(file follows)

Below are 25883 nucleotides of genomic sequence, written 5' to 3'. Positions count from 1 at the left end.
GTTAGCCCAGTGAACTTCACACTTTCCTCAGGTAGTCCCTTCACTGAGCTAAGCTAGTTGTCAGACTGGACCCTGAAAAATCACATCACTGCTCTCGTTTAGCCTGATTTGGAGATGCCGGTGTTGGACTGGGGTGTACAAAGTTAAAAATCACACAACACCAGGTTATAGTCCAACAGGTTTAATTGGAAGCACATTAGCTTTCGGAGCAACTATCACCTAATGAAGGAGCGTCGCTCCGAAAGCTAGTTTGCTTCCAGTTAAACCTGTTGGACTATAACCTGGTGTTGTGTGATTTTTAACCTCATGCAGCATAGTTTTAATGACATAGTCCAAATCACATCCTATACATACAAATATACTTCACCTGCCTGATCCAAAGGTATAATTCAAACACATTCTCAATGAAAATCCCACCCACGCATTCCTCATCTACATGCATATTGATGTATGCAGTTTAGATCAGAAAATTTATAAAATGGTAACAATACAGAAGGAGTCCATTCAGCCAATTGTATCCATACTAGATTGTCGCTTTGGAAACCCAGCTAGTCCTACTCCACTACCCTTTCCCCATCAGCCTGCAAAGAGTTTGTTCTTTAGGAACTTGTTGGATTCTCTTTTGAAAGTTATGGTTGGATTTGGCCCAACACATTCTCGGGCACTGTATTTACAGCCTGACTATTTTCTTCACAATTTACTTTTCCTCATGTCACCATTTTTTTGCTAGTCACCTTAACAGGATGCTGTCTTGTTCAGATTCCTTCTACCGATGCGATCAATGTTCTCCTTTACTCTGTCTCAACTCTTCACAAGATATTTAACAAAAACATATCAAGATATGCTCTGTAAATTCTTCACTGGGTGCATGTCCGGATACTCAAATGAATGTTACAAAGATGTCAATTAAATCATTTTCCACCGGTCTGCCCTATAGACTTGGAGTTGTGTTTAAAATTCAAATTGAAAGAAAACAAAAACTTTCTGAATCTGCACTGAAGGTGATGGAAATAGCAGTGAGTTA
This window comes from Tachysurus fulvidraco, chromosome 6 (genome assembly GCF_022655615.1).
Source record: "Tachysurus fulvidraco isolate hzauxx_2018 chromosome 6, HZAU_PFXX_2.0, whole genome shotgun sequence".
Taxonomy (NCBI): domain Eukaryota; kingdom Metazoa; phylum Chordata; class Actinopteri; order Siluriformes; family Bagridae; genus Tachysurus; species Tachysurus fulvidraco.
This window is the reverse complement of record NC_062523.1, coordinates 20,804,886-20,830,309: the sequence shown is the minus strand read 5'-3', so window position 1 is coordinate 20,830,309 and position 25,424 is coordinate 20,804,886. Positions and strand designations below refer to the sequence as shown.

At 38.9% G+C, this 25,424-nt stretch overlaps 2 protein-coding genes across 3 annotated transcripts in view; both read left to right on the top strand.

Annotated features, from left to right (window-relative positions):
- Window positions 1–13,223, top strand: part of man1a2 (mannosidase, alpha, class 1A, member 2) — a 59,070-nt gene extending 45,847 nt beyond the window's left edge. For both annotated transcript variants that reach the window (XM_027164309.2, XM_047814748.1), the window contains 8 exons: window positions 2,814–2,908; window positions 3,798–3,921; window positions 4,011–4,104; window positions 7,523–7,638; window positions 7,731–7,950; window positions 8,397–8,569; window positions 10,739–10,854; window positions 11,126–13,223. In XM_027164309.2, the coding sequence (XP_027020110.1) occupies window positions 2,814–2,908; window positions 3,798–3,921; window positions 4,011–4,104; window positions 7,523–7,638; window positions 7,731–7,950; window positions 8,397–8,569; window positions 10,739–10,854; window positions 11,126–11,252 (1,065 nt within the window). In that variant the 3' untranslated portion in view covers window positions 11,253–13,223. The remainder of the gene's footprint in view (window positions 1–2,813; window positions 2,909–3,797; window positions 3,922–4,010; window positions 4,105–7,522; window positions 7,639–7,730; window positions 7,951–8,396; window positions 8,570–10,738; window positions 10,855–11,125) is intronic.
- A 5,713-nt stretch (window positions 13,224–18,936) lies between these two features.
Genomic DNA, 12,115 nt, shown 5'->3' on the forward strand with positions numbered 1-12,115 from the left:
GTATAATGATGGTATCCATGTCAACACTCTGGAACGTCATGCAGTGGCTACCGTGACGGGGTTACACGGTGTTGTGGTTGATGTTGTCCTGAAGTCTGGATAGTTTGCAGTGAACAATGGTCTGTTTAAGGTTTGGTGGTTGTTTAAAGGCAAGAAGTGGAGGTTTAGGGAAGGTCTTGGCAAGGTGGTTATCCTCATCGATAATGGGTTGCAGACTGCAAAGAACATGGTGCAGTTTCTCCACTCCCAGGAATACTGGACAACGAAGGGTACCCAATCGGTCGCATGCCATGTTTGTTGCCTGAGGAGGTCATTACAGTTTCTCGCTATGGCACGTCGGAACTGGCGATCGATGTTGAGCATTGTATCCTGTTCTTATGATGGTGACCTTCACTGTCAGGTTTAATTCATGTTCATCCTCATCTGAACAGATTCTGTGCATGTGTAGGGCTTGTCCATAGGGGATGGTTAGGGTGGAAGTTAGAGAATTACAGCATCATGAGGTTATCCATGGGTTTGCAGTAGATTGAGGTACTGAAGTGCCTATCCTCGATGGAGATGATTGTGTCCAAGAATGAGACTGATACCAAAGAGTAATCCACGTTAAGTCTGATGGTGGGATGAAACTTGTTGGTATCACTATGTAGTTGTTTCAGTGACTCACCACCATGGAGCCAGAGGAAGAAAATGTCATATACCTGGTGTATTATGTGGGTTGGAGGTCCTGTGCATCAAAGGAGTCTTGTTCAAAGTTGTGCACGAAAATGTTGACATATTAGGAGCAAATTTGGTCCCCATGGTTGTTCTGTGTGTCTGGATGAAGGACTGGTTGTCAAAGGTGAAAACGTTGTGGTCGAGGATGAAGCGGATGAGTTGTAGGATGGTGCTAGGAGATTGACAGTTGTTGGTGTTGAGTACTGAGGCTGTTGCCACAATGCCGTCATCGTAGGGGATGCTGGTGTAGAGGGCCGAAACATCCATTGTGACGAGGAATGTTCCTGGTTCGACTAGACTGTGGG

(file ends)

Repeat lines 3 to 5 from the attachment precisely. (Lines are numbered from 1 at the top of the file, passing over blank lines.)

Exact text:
This window comes from Tachysurus fulvidraco, chromosome 6 (genome assembly GCF_022655615.1).
Source record: "Tachysurus fulvidraco isolate hzauxx_2018 chromosome 6, HZAU_PFXX_2.0, whole genome shotgun sequence".
Taxonomy (NCBI): domain Eukaryota; kingdom Metazoa; phylum Chordata; class Actinopteri; order Siluriformes; family Bagridae; genus Tachysurus; species Tachysurus fulvidraco.